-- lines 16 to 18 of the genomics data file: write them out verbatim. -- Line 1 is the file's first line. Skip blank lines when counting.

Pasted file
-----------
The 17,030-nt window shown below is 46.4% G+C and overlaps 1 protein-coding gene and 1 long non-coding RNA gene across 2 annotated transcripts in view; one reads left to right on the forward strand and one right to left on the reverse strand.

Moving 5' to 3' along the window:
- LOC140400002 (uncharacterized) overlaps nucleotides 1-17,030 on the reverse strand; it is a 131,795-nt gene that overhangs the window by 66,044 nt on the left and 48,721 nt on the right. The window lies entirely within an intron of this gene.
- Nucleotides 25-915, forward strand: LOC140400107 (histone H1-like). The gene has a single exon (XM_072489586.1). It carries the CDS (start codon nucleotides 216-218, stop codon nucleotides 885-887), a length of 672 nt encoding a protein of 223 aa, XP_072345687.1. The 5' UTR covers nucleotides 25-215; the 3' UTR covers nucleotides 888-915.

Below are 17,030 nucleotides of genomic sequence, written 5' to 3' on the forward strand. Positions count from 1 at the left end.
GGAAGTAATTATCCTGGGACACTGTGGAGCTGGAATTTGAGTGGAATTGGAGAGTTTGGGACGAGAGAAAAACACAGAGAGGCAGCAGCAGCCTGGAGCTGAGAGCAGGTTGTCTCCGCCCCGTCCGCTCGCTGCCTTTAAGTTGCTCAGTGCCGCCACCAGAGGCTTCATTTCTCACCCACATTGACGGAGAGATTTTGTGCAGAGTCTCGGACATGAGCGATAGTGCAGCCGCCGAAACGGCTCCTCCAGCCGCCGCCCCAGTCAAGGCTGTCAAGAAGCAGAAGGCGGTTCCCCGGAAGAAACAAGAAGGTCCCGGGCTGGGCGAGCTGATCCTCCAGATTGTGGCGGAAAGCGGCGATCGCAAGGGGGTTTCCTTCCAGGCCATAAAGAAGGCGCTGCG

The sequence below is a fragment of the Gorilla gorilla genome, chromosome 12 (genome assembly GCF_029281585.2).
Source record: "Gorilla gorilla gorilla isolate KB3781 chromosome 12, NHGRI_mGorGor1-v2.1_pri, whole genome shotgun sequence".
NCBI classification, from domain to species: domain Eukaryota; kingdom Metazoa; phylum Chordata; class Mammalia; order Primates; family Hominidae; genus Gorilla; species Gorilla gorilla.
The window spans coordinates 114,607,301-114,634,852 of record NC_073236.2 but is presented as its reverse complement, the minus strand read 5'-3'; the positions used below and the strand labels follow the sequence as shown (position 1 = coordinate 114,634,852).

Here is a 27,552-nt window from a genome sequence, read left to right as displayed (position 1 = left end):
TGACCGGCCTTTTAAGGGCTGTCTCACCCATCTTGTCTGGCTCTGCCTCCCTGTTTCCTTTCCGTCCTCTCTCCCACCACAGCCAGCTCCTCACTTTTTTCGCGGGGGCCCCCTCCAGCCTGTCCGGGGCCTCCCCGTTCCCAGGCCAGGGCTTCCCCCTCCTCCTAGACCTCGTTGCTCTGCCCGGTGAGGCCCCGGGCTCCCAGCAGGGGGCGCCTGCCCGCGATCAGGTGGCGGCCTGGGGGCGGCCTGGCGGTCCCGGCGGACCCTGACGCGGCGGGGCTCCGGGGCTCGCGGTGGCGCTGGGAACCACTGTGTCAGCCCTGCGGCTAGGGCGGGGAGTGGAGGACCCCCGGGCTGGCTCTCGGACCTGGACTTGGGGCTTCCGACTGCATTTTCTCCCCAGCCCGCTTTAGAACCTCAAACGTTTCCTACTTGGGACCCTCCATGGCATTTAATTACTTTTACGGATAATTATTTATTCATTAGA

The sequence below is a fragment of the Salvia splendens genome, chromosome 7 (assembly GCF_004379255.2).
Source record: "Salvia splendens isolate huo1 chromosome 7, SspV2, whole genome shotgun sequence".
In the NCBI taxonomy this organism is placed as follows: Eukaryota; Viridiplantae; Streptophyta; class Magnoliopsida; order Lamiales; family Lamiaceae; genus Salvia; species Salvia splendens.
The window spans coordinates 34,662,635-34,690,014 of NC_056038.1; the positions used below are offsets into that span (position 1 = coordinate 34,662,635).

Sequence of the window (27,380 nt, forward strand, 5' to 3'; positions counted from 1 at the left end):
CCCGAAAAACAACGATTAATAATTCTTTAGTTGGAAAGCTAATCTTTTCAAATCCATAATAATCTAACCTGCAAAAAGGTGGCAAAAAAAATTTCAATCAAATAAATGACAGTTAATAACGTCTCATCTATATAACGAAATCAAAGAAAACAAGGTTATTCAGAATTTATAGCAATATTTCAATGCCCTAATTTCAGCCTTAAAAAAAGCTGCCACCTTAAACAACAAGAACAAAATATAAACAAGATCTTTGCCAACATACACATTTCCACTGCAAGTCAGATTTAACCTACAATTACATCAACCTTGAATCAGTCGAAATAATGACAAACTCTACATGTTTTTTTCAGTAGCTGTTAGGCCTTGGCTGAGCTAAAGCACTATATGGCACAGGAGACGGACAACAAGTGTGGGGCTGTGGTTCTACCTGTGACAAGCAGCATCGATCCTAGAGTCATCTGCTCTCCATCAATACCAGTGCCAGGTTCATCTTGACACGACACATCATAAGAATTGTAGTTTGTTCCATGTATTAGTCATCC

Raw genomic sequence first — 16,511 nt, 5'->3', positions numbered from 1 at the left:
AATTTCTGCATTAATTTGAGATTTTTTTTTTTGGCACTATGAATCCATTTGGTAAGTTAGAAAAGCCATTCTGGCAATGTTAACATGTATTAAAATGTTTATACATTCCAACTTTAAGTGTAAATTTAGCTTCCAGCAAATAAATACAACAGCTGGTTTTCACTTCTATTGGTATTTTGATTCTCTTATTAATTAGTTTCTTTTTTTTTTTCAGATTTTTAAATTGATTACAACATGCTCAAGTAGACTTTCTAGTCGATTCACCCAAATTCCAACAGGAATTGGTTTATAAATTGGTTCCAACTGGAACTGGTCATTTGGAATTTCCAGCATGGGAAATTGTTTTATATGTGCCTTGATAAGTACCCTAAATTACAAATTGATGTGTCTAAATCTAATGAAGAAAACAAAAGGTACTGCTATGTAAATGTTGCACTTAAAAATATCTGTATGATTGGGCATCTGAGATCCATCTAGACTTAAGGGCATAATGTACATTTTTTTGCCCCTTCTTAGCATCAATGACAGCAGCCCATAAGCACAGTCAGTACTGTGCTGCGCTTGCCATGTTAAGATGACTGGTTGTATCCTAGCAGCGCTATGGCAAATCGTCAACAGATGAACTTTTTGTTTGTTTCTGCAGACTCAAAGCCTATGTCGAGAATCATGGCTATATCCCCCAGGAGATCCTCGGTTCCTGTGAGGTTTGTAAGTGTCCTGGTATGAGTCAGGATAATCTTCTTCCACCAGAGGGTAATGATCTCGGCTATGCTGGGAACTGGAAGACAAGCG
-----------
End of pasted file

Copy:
The window spans coordinates 34,662,635-34,690,014 of NC_056038.1; the positions used below are offsets into that span (position 1 = coordinate 34,662,635).

Sequence of the window (27,380 nt, forward strand, 5' to 3'; positions counted from 1 at the left end):
CCCGAAAAACAACGATTAATAATTCTTTAGTTGGAAAGCTAATCTTTTCAAATCCATAATAATCTAACCTGCAAAAAGGTGGCAAAAAAAATTTCAATCAAATAAATGACAGTTAATAACGTCTCATCTATATAACGAAATCAAAGAAAACAAGGTTATTCAGAATTTATAGCAATATTTCAATGCCCTAATTTCAGCCTTAAAAAAAGCTGCCACCTTAAACAACAAGAACAAAATATAAACAAGATCTTTGCCAACATACACATTTCCACTGCAAGTCAGATTTAACCTACAATTACATCAACCTTGAATCAGTCGAAATAATGACAAACTCTACATGTTTTTTTCAGTAGCTGTTAGGCCTTGGCTGAGCTAAAGCACTATATGGCACAGGAGACGGACAACAAGTGTGGGGCTGTGGTTCTACCTGTGACAAGCAGCATCGATCCTAGAGTCATCTGCTCTCCATCAATACCAGTGCCAGGTTCATCTTGACACGACACATCATAAGAATTGTAGTTTGTTCCATGTATTAGTCATCC